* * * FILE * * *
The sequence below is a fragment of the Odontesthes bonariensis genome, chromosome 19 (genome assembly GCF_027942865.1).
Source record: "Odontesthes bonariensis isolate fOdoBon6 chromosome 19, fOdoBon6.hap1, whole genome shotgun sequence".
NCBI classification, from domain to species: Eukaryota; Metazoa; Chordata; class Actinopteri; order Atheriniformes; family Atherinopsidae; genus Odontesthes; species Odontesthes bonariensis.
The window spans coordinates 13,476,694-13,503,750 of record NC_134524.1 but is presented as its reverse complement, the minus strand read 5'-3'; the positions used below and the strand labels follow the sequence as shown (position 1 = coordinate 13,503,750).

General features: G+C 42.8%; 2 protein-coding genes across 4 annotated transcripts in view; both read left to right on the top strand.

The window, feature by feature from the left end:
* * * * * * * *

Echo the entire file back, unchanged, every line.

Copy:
The sequence below is a fragment of the Odontesthes bonariensis genome, chromosome 19 (genome assembly GCF_027942865.1).
Source record: "Odontesthes bonariensis isolate fOdoBon6 chromosome 19, fOdoBon6.hap1, whole genome shotgun sequence".
NCBI classification, from domain to species: Eukaryota; Metazoa; Chordata; class Actinopteri; order Atheriniformes; family Atherinopsidae; genus Odontesthes; species Odontesthes bonariensis.
The window spans coordinates 13,476,694-13,503,750 of record NC_134524.1 but is presented as its reverse complement, the minus strand read 5'-3'; the positions used below and the strand labels follow the sequence as shown (position 1 = coordinate 13,503,750).

General features: G+C 42.8%; 2 protein-coding genes across 4 annotated transcripts in view; both read left to right on the top strand.

The window, feature by feature from the left end: